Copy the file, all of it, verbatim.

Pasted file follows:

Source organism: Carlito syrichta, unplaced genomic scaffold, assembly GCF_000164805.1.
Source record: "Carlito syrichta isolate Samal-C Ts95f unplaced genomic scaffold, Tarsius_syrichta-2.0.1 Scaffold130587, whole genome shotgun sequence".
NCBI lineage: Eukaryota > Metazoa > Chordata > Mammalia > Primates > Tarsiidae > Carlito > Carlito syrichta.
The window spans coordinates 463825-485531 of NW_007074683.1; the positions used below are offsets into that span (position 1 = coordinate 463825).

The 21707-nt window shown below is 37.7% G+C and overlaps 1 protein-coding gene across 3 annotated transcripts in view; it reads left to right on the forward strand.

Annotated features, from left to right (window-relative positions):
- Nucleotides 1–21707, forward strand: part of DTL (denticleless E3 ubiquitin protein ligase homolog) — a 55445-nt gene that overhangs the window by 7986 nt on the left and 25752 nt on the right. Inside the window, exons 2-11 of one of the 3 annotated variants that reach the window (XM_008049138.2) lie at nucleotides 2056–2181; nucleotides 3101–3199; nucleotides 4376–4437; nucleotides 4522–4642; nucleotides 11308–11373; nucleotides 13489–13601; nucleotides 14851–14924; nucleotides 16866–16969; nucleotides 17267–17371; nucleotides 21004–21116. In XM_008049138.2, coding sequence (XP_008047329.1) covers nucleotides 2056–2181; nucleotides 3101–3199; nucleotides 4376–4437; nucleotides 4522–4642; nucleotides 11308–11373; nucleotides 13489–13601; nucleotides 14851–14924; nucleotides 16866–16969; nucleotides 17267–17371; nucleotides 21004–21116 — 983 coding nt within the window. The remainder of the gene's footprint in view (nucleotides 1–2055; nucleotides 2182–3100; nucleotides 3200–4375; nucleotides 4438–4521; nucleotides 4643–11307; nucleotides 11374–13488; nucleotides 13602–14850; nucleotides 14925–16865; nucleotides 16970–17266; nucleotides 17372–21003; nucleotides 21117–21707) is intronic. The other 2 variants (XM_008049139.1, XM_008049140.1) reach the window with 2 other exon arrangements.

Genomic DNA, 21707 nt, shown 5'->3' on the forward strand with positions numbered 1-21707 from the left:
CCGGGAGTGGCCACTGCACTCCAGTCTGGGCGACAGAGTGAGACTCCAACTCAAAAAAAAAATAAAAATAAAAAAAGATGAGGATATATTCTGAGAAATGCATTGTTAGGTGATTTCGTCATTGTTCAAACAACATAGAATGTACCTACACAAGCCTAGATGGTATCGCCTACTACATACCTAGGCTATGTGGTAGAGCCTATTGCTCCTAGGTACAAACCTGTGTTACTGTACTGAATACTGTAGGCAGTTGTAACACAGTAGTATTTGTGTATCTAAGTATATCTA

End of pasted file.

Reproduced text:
Source organism: Carlito syrichta, unplaced genomic scaffold, assembly GCF_000164805.1.
Source record: "Carlito syrichta isolate Samal-C Ts95f unplaced genomic scaffold, Tarsius_syrichta-2.0.1 Scaffold130587, whole genome shotgun sequence".
NCBI lineage: Eukaryota > Metazoa > Chordata > Mammalia > Primates > Tarsiidae > Carlito > Carlito syrichta.
The window spans coordinates 463825-485531 of NW_007074683.1; the positions used below are offsets into that span (position 1 = coordinate 463825).

The 21707-nt window shown below is 37.7% G+C and overlaps 1 protein-coding gene across 3 annotated transcripts in view; it reads left to right on the forward strand.

Annotated features, from left to right (window-relative positions):
- Nucleotides 1–21707, forward strand: part of DTL (denticleless E3 ubiquitin protein ligase homolog) — a 55445-nt gene that overhangs the window by 7986 nt on the left and 25752 nt on the right. Inside the window, exons 2-11 of one of the 3 annotated variants that reach the window (XM_008049138.2) lie at nucleotides 2056–2181; nucleotides 3101–3199; nucleotides 4376–4437; nucleotides 4522–4642; nucleotides 11308–11373; nucleotides 13489–13601; nucleotides 14851–14924; nucleotides 16866–16969; nucleotides 17267–17371; nucleotides 21004–21116. In XM_008049138.2, coding sequence (XP_008047329.1) covers nucleotides 2056–2181; nucleotides 3101–3199; nucleotides 4376–4437; nucleotides 4522–4642; nucleotides 11308–11373; nucleotides 13489–13601; nucleotides 14851–14924; nucleotides 16866–16969; nucleotides 17267–17371; nucleotides 21004–21116 — 983 coding nt within the window. The remainder of the gene's footprint in view (nucleotides 1–2055; nucleotides 2182–3100; nucleotides 3200–4375; nucleotides 4438–4521; nucleotides 4643–11307; nucleotides 11374–13488; nucleotides 13602–14850; nucleotides 14925–16865; nucleotides 16970–17266; nucleotides 17372–21003; nucleotides 21117–21707) is intronic. The other 2 variants (XM_008049139.1, XM_008049140.1) reach the window with 2 other exon arrangements.

Genomic DNA, 21707 nt, shown 5'->3' on the forward strand with positions numbered 1-21707 from the left:
CCGGGAGTGGCCACTGCACTCCAGTCTGGGCGACAGAGTGAGACTCCAACTCAAAAAAAAAATAAAAATAAAAAAAGATGAGGATATATTCTGAGAAATGCATTGTTAGGTGATTTCGTCATTGTTCAAACAACATAGAATGTACCTACACAAGCCTAGATGGTATCGCCTACTACATACCTAGGCTATGTGGTAGAGCCTATTGCTCCTAGGTACAAACCTGTGTTACTGTACTGAATACTGTAGGCAGTTGTAACACAGTAGTATTTGTGTATCTAAGTATATCTA